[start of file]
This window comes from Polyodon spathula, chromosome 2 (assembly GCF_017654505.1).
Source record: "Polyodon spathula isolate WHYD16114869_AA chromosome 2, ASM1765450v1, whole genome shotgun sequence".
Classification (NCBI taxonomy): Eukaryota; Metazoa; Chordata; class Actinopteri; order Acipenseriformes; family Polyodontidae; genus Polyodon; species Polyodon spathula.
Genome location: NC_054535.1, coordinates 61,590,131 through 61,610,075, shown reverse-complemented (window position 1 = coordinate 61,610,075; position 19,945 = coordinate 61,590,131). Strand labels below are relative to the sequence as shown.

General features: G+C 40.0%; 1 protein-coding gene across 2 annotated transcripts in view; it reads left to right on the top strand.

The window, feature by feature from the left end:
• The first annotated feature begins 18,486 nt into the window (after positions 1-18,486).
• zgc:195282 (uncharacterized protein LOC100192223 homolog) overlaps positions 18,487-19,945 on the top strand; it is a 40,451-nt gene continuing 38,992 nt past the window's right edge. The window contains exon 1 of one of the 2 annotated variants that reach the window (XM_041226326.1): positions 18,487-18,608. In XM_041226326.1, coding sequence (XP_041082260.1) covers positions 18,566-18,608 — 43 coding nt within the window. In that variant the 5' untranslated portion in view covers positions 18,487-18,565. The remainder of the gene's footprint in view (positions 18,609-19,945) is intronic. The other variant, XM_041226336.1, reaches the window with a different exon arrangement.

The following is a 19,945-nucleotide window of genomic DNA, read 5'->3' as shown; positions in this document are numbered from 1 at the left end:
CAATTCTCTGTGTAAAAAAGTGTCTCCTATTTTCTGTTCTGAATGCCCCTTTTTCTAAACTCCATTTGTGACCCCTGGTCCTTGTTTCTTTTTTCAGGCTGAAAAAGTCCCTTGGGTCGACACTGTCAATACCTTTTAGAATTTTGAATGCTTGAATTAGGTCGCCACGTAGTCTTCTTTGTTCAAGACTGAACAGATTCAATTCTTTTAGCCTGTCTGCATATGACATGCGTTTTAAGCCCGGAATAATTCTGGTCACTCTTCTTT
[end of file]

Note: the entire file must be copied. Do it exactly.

This window comes from Polyodon spathula, chromosome 2 (assembly GCF_017654505.1).
Source record: "Polyodon spathula isolate WHYD16114869_AA chromosome 2, ASM1765450v1, whole genome shotgun sequence".
Classification (NCBI taxonomy): Eukaryota; Metazoa; Chordata; class Actinopteri; order Acipenseriformes; family Polyodontidae; genus Polyodon; species Polyodon spathula.
Genome location: NC_054535.1, coordinates 61,590,131 through 61,610,075, shown reverse-complemented (window position 1 = coordinate 61,610,075; position 19,945 = coordinate 61,590,131). Strand labels below are relative to the sequence as shown.

General features: G+C 40.0%; 1 protein-coding gene across 2 annotated transcripts in view; it reads left to right on the top strand.

The window, feature by feature from the left end:
• The first annotated feature begins 18,486 nt into the window (after positions 1-18,486).
• zgc:195282 (uncharacterized protein LOC100192223 homolog) overlaps positions 18,487-19,945 on the top strand; it is a 40,451-nt gene continuing 38,992 nt past the window's right edge. The window contains exon 1 of one of the 2 annotated variants that reach the window (XM_041226326.1): positions 18,487-18,608. In XM_041226326.1, coding sequence (XP_041082260.1) covers positions 18,566-18,608 — 43 coding nt within the window. In that variant the 5' untranslated portion in view covers positions 18,487-18,565. The remainder of the gene's footprint in view (positions 18,609-19,945) is intronic. The other variant, XM_041226336.1, reaches the window with a different exon arrangement.

The following is a 19,945-nucleotide window of genomic DNA, read 5'->3' as shown; positions in this document are numbered from 1 at the left end:
CAATTCTCTGTGTAAAAAAGTGTCTCCTATTTTCTGTTCTGAATGCCCCTTTTTCTAAACTCCATTTGTGACCCCTGGTCCTTGTTTCTTTTTTCAGGCTGAAAAAGTCCCTTGGGTCGACACTGTCAATACCTTTTAGAATTTTGAATGCTTGAATTAGGTCGCCACGTAGTCTTCTTTGTTCAAGACTGAACAGATTCAATTCTTTTAGCCTGTCTGCATATGACATGCGTTTTAAGCCCGGAATAATTCTGGTCACTCTTCTTT